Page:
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How to find the muzzle velocity of a launcher?

  1. Sep 28, 2014 #1
    I'm currently working a lab that requires me to find the muzzle velocity (initial velocity) of my launcher. The only information I have is the launch angle, horizontal distance, maximum height and time. Is there a specific equation that I have to use? Should I be using trig equations with projectile motion equations?
     
  2. jcsd
  3. Sep 28, 2014 #2
    Yes
     
  4. Sep 28, 2014 #3
    Alright but which ones?
     
  5. Sep 28, 2014 #4

    Bandersnatch

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    You need to choose a motion equation that contains initial velocity and doesn't contain any variables whose values are not specified in the problem.

    Alternatively, use conservation of energy.
     
  6. Sep 28, 2014 #5
    Okay say the launch angle is at 90 degrees, max.height is 110cm, horizontal range is 525cm, time is 2.4s, what equation would i use to solve for initial velocity?
     
  7. Sep 28, 2014 #6

    Orodruin

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    Are you familiar with parabolic motion? If so you should be able to derive a relationship between some of the quantities that you have.

    These values are inconsistent. If you fire straight up into the air, how is the projectile going to get a horizontal velocity component?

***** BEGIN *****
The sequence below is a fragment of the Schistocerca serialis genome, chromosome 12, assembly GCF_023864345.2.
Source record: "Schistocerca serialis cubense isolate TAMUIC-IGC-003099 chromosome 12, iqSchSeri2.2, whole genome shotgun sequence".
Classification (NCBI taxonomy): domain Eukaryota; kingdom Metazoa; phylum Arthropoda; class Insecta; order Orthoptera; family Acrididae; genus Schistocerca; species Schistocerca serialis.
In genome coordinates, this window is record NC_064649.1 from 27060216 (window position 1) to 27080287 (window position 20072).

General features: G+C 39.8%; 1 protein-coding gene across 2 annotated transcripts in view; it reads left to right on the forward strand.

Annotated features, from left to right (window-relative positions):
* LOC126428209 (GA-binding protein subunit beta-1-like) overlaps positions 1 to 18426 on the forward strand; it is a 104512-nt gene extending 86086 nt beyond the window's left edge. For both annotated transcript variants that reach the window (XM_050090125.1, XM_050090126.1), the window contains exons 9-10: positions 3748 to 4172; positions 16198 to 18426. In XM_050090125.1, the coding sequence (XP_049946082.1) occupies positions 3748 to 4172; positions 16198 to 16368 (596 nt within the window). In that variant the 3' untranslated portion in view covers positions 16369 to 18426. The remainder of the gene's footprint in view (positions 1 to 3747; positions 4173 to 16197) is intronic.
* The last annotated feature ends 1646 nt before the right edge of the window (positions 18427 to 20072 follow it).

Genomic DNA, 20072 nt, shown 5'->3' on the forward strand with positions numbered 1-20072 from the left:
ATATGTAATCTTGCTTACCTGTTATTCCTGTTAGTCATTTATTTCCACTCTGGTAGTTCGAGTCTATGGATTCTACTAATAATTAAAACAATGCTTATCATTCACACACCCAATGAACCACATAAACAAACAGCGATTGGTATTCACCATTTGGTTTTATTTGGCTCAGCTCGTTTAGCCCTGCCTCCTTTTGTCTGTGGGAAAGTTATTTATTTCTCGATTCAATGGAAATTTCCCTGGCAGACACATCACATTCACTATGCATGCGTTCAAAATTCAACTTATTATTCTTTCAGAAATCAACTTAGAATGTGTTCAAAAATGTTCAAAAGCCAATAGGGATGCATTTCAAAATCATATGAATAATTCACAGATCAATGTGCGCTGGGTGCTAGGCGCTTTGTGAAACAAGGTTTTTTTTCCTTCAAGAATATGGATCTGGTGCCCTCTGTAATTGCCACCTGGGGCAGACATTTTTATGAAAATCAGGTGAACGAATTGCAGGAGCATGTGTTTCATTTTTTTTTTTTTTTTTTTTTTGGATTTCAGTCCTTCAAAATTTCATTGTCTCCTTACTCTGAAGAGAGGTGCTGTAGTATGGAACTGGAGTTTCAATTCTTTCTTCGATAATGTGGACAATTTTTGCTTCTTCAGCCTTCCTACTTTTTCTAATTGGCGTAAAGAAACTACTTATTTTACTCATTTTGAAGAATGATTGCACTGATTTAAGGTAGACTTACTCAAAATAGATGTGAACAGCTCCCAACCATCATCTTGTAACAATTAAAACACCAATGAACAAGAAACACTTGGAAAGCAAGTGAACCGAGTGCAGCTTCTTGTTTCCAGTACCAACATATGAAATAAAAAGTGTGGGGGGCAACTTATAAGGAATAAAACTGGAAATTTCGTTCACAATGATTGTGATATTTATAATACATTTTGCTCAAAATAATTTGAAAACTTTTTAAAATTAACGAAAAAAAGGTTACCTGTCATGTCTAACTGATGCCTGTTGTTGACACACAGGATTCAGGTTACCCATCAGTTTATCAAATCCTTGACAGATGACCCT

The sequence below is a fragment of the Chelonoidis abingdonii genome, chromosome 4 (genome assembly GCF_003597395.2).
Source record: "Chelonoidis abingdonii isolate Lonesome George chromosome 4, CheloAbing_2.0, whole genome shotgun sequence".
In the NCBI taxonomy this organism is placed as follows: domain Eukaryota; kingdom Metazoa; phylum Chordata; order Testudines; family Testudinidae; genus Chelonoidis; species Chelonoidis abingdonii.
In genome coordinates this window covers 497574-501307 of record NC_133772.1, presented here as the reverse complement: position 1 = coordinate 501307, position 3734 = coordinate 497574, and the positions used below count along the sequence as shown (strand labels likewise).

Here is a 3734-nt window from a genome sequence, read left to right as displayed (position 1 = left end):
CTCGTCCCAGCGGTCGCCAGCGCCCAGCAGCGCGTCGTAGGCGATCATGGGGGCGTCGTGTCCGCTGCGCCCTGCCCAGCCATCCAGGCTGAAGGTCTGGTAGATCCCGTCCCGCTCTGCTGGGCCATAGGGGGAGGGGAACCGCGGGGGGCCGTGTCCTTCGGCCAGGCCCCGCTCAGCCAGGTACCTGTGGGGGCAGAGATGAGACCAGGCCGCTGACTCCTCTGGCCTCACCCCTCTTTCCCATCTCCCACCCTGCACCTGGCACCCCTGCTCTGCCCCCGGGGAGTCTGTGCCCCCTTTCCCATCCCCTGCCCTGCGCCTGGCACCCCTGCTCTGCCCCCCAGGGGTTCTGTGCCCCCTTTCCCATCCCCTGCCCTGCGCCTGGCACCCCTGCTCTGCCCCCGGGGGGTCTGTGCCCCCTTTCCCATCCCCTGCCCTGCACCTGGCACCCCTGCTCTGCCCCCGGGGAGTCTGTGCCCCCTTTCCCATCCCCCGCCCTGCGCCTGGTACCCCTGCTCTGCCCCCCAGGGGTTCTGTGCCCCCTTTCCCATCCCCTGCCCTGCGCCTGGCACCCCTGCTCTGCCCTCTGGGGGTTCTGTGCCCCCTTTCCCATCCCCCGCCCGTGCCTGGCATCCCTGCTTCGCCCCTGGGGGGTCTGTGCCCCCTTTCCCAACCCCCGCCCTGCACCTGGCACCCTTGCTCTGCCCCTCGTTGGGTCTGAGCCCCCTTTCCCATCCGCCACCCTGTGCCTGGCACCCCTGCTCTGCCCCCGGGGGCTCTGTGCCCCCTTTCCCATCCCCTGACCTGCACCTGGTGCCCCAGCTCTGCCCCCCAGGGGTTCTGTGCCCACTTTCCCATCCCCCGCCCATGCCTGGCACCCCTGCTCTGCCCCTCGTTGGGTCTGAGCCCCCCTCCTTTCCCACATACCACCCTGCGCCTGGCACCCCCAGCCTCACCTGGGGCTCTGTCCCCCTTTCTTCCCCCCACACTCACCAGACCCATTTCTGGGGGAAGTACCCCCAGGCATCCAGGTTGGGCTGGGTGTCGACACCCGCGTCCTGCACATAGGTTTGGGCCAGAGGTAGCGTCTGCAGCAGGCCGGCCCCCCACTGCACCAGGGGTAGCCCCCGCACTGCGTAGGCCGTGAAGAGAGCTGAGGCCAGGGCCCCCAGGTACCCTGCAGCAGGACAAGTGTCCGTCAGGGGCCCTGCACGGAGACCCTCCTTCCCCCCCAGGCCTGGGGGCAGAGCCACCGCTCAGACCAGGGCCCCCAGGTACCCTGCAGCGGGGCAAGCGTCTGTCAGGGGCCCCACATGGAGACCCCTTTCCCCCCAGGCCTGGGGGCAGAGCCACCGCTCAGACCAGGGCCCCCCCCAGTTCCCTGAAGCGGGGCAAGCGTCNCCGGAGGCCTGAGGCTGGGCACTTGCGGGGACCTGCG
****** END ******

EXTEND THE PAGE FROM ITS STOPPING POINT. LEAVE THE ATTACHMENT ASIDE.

8. Sep 28, 2014 #7
    Opps I meant 45 degree sorry about that but thank you
     
  9. Sep 28, 2014 #8

    Bandersnatch

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    What kinematic equations do you know? Which one do YOU think you should use?
    Perhaps you know how to write down a conservation of energy equation instead?

    This is a homework-type question, and we are not supposed to give you a straight answer. You need to show some work.
     
  10. Sep 28, 2014 #9

    mfb

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    Still inconsistent.
    Actually, if you have so many known quantities, you have multiple independent ways to calculate those values and you can check if they agree with each other.
     
  11. Sep 28, 2014 #10
    Even after setting the launch angle at 45 degrees, the values are still inconsistent. If the projectile is in the air for 2.4 seconds, it takes 1.2 seconds to rise to the top, when the vertical velocity is 0. Since the acceleration of gravity is 9.8 m/s, and you have v_vert(t) = v_vert_0 - gt, you have at 1.2 seconds: v = 0 = v_vert_0 - g(1.2) = 0, so v_vert_0 = 1.2g = 11.8 m/s. That will produce a height much bigger than 1.1 m.

    Even if you ignore the value for t, you can compute the launch speed from :
    - the launch angle and the maximum altitude.
    - the launch angle and the horizontal range.
    These are both pretty simple, but you get values for v that differ by 12%
     
  12. Sep 29, 2014 #11
    The inconsistency disappears if you don't assume the projectile lands at the same altitude it was launched from. e.g. It could be launched from a table and land on the floor.

    O.P. Does the context of the problem allow for that possibility?
     
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